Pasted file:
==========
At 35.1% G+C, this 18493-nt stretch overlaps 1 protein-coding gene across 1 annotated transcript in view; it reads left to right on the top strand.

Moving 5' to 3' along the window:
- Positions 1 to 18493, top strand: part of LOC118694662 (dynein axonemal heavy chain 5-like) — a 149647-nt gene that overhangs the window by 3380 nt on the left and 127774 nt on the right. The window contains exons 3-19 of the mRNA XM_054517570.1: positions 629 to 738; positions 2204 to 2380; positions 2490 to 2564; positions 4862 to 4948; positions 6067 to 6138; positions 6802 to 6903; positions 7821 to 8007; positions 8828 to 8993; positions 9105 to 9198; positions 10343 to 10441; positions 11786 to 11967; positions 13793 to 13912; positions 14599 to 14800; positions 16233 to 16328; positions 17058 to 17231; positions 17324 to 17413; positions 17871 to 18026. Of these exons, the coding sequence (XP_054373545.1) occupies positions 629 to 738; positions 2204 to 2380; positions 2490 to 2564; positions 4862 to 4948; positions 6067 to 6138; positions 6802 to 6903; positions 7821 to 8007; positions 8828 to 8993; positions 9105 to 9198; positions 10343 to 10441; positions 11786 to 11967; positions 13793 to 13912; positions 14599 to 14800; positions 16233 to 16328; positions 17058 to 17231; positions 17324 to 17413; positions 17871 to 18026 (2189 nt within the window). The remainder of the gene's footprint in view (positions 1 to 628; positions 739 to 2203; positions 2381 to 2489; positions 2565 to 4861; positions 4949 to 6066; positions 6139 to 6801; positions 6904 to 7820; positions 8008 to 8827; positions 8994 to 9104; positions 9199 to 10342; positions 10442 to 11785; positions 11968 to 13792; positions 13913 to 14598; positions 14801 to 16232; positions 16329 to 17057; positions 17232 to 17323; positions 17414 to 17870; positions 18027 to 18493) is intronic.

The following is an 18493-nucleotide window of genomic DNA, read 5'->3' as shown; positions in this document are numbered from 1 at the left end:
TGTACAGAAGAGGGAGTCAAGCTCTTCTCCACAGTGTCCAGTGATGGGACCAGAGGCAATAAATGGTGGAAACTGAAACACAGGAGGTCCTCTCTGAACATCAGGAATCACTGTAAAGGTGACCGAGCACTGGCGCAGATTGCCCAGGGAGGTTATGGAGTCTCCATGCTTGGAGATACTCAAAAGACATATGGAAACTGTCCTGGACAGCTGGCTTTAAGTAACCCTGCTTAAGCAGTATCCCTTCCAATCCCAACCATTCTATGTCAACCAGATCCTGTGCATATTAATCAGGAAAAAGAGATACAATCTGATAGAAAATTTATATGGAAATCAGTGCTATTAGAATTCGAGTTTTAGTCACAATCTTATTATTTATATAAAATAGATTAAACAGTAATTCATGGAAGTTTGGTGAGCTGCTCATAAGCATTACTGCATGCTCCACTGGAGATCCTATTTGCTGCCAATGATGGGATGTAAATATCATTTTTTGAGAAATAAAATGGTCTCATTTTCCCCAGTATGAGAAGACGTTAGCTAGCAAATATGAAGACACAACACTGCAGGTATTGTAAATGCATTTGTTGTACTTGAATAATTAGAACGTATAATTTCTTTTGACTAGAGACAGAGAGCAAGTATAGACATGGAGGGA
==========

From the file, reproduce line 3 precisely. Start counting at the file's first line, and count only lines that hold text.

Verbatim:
- Positions 1 to 18493, top strand: part of LOC118694662 (dynein axonemal heavy chain 5-like) — a 149647-nt gene that overhangs the window by 3380 nt on the left and 127774 nt on the right. The window contains exons 3-19 of the mRNA XM_054517570.1: positions 629 to 738; positions 2204 to 2380; positions 2490 to 2564; positions 4862 to 4948; positions 6067 to 6138; positions 6802 to 6903; positions 7821 to 8007; positions 8828 to 8993; positions 9105 to 9198; positions 10343 to 10441; positions 11786 to 11967; positions 13793 to 13912; positions 14599 to 14800; positions 16233 to 16328; positions 17058 to 17231; positions 17324 to 17413; positions 17871 to 18026. Of these exons, the coding sequence (XP_054373545.1) occupies positions 629 to 738; positions 2204 to 2380; positions 2490 to 2564; positions 4862 to 4948; positions 6067 to 6138; positions 6802 to 6903; positions 7821 to 8007; positions 8828 to 8993; positions 9105 to 9198; positions 10343 to 10441; positions 11786 to 11967; positions 13793 to 13912; positions 14599 to 14800; positions 16233 to 16328; positions 17058 to 17231; positions 17324 to 17413; positions 17871 to 18026 (2189 nt within the window). The remainder of the gene's footprint in view (positions 1 to 628; positions 739 to 2203; positions 2381 to 2489; positions 2565 to 4861; positions 4949 to 6066; positions 6139 to 6801; positions 6904 to 7820; positions 8008 to 8827; positions 8994 to 9104; positions 9199 to 10342; positions 10442 to 11785; positions 11968 to 13792; positions 13913 to 14598; positions 14801 to 16232; positions 16329 to 17057; positions 17232 to 17323; positions 17414 to 17870; positions 18027 to 18493) is intronic.